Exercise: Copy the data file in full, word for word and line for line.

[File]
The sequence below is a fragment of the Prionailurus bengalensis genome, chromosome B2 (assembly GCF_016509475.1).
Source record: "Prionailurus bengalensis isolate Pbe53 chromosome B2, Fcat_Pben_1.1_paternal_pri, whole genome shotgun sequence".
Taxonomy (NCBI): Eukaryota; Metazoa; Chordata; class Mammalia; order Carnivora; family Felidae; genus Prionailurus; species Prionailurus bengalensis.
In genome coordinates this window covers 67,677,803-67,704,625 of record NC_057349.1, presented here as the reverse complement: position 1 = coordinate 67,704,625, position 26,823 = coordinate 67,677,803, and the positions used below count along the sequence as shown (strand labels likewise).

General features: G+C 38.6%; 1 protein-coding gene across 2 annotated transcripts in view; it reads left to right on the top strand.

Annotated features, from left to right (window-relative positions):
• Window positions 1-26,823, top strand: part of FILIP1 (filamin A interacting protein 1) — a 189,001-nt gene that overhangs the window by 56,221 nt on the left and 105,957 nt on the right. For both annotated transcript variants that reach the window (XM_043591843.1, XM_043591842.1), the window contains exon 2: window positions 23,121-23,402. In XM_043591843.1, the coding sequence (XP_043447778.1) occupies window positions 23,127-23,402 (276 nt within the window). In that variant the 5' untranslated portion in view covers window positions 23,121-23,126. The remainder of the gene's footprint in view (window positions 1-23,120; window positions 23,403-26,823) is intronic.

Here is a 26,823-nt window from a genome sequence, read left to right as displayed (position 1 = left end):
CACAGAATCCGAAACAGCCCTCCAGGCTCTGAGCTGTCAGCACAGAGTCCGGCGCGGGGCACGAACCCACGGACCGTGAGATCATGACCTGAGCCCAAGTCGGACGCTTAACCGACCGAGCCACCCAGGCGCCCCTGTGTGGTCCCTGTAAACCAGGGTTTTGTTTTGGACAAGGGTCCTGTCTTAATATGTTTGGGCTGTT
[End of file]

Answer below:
The sequence below is a fragment of the Prionailurus bengalensis genome, chromosome B2 (assembly GCF_016509475.1).
Source record: "Prionailurus bengalensis isolate Pbe53 chromosome B2, Fcat_Pben_1.1_paternal_pri, whole genome shotgun sequence".
Taxonomy (NCBI): Eukaryota; Metazoa; Chordata; class Mammalia; order Carnivora; family Felidae; genus Prionailurus; species Prionailurus bengalensis.
In genome coordinates this window covers 67,677,803-67,704,625 of record NC_057349.1, presented here as the reverse complement: position 1 = coordinate 67,704,625, position 26,823 = coordinate 67,677,803, and the positions used below count along the sequence as shown (strand labels likewise).

General features: G+C 38.6%; 1 protein-coding gene across 2 annotated transcripts in view; it reads left to right on the top strand.

Annotated features, from left to right (window-relative positions):
• Window positions 1-26,823, top strand: part of FILIP1 (filamin A interacting protein 1) — a 189,001-nt gene that overhangs the window by 56,221 nt on the left and 105,957 nt on the right. For both annotated transcript variants that reach the window (XM_043591843.1, XM_043591842.1), the window contains exon 2: window positions 23,121-23,402. In XM_043591843.1, the coding sequence (XP_043447778.1) occupies window positions 23,127-23,402 (276 nt within the window). In that variant the 5' untranslated portion in view covers window positions 23,121-23,126. The remainder of the gene's footprint in view (window positions 1-23,120; window positions 23,403-26,823) is intronic.

Here is a 26,823-nt window from a genome sequence, read left to right as displayed (position 1 = left end):
CACAGAATCCGAAACAGCCCTCCAGGCTCTGAGCTGTCAGCACAGAGTCCGGCGCGGGGCACGAACCCACGGACCGTGAGATCATGACCTGAGCCCAAGTCGGACGCTTAACCGACCGAGCCACCCAGGCGCCCCTGTGTGGTCCCTGTAAACCAGGGTTTTGTTTTGGACAAGGGTCCTGTCTTAATATGTTTGGGCTGTT